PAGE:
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Re: h2 requirements on authoritative responses

From: Martin Thomson <martin.thomson@gmail.com>
Date: Tue, 2 Sep 2014 17:22:51 -0700
Message-ID: <CABkgnnWK8t4ezuRrY++6QU6oQiw4wVuc3A8Wfs7TjEDY0Ow-Ew@mail.gmail.com>
To: "Roy T. Fielding" <fielding@gbiv.com>
Cc: HTTP Working Group <ietf-http-wg@w3.org>
On 2 September 2014 16:55, Martin Thomson <martin.thomson@gmail.com> wrote:
> I'll send out proposed change sets once I've bashed on this a little

First, removal from 10.1:

REMOVE:
-          A client is only able to accept HTTP/2 responses from
servers that are authoritative for
-          those resources.  This is particularly important for <xref
target="PushResources">server
-          push</xref>, where the client validates the
<x:ref>PUSH_PROMISE</x:ref> before accepting
-          the response.
REMOVE:
-          A client MUST discard responses provided by a server that
is not authoritative for those
-          resources.

Both of these statements simply aren't true in the proxy case.

Second, rewording 9.1.1 to allow for the proxy stuff:

OLD:
-            Clients MAY use a single server connection to send
requests for URIs with multiple
-            different authority components as long as the server is <xref
-            target="authority">authoritative</xref>.
NEW:
+            Connections that are made to origin servers without a
proxy or tunnels created using the
+            <xref target="CONNECT">CONNECT method</xref> MAY be
reused for requests with multiple
+            different URI authority components.  A connection can be
reused as long as the server is
+            <xref target="authority">authoritative</xref>.
KEEP:
            For <spanx style="verb">http</spanx>
             resources, this depends on the host having resolved to
the same IP address.

             For <spanx style="verb">https</spanx> resources,
connection reuse additionally depends
             on having a certificate that is valid for the host in the URI.
OLD:
-           That is the use of
-            server certificate with multiple <spanx
style="verb">subjectAltName</spanx> attributes,
-            or names with wildcards.  For example, a certificate with a <spanx
-            style="verb">subjectAltName</spanx> of <spanx
style="verb">*.example.com</spanx> might
-            permit the use of the same connection for <spanx
style="verb">a.example.com</spanx> and
-            <spanx style="verb">b.example.com</spanx>.
NEW:
+           That is the use of
+            on having a certificate that is valid for the host in the
URI.  A server might offer a
+            certificate with multiple <spanx
style="verb">subjectAltName</spanx> attributes, or
+            names with wildcards, one of which is valid for the
authority in the URI.  For example,
+            a certificate with a <spanx
style="verb">subjectAltName</spanx> of <spanx
+            style="verb">*.example.com</spanx> might permit the use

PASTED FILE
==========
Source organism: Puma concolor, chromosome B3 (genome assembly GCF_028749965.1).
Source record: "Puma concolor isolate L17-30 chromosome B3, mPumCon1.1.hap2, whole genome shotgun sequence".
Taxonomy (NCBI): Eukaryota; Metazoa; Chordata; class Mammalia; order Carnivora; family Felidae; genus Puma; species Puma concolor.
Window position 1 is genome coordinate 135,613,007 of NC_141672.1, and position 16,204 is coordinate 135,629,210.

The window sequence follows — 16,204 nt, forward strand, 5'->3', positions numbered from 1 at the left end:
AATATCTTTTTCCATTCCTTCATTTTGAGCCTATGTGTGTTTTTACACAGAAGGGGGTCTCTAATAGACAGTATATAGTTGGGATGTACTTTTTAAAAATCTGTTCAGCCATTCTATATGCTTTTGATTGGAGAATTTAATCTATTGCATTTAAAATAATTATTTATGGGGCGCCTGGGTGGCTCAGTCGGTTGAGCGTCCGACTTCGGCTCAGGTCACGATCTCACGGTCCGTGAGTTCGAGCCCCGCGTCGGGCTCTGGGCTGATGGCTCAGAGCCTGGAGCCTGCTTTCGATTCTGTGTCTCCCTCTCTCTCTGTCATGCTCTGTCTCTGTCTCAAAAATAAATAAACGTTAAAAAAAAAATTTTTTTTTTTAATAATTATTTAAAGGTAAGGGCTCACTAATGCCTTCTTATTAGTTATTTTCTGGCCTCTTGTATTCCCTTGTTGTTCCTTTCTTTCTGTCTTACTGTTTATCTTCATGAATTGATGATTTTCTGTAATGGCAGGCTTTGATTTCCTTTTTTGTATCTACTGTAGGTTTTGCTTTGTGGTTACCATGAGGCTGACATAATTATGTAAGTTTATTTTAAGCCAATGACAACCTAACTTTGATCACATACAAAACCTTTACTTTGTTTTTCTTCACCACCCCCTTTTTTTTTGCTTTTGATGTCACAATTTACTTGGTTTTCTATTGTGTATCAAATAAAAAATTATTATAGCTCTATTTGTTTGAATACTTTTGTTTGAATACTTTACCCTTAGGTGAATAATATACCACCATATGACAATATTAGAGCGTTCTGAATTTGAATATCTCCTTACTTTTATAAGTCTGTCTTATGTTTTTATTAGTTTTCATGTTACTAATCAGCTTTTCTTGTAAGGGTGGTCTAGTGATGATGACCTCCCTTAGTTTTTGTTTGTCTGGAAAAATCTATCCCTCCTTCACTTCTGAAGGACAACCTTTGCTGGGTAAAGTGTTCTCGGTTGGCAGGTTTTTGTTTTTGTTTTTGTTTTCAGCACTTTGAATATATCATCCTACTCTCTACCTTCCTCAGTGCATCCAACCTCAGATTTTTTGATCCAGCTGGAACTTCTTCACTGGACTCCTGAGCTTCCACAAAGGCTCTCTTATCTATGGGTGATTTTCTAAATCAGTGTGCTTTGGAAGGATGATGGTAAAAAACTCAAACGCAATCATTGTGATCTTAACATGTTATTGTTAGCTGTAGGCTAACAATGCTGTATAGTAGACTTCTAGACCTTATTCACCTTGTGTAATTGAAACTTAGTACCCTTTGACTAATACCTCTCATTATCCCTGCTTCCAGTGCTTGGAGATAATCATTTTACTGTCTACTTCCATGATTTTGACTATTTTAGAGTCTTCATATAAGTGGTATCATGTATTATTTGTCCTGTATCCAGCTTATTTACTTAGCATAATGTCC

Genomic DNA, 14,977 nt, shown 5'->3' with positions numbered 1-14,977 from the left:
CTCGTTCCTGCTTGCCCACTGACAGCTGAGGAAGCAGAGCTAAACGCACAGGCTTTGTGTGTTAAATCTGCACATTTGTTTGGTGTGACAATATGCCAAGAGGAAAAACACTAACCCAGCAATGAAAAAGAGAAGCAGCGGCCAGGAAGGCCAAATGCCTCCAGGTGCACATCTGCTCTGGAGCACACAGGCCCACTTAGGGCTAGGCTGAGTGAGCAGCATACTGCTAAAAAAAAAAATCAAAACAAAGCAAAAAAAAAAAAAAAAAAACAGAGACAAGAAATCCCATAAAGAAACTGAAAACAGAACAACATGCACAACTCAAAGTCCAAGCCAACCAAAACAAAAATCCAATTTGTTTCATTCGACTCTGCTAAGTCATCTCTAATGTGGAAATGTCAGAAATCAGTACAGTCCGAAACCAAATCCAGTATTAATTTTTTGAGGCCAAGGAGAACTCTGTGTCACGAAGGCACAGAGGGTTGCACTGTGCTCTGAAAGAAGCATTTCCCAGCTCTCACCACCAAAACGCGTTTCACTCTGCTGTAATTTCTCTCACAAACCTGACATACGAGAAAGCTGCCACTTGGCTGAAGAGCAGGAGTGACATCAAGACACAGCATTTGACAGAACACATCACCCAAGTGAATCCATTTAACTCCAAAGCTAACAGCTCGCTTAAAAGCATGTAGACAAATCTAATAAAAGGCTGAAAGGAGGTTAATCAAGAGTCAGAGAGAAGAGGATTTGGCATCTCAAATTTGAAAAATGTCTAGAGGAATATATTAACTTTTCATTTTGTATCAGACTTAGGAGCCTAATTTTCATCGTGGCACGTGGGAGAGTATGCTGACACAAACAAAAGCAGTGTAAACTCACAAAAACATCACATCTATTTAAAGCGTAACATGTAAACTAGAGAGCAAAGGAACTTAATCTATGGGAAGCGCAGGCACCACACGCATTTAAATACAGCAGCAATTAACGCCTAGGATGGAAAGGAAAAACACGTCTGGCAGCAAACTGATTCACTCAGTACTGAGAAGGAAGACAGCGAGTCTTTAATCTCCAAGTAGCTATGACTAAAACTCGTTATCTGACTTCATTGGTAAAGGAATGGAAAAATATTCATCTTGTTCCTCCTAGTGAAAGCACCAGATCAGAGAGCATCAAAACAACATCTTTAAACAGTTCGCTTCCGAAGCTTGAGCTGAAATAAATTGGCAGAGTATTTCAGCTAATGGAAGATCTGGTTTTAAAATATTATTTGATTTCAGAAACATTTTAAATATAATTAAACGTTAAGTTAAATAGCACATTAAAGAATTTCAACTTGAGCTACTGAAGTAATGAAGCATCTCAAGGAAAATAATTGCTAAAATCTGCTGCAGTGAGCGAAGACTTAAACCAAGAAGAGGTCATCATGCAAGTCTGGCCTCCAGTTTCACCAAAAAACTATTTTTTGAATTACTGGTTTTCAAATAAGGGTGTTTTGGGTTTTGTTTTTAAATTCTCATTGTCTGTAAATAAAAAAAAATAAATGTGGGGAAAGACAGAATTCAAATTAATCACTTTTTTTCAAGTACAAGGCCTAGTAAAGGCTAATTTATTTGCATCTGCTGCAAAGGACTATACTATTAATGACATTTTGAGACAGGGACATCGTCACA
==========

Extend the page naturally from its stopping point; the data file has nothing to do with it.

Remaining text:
of the same connection for
+            requests to URIs starting with <spanx
style="verb">https://a.example.com/</spanx> and
+            <spanx style="verb">https://b.example.com/</spanx>.


KEEP:
            In some deployments, reusing a connection for multiple
origins can result in requests
             being directed to the wrong origin server.  For example,
TLS termination might be
             performed by a middlebox that uses the TLS <xref
target="TLS-EXT">Server Name Indication
             (SNI)</xref> extension to select  an origin server. This
means that it is possible
             for clients to send confidential information to servers
that might not be the intended
OLD:
-            target for the request, even though the server has valid
authentication credentials.
NEW:
+            target for the request, even though the server is
otherwise authoritative.

ADD:
+            A client that is configured to use a proxy directs
requests to that proxy through a
+            single connection.  That is, all requests sent via a
proxy reuse the connection to the
+            proxy.

And I found some collateral in the description of push:

OLD:
-            Clients receiving a pushed response MUST validate that
the server is authoritative for
-            it; see <xref target="authority"/>. For example, a server
that offers a certificate for
-            only the <spanx style="verb">example.com</spanx> DNS-ID
or Common Name is not permitted
-            to push a response for <spanx
style="verb">https://www.example.org/doc</spanx>.
NEW:
+            Clients receiving a pushed response MUST validate that
either the server is
+            authoritative (see <xref target="authority"/>), or the
proxy that provided the pushed
+            response is configured for the corresponding request. For
example, a server that offers
+            a certificate for only the <spanx
style="verb">example.com</spanx> DNS-ID or Common Name
+            is not permitted to push a response for <spanx
+            style="verb">https://www.example.org/doc</spanx>.

I'll follow up with renaming of the status code.
Received on Wednesday, 3 September 2014 00:23:18 UTC

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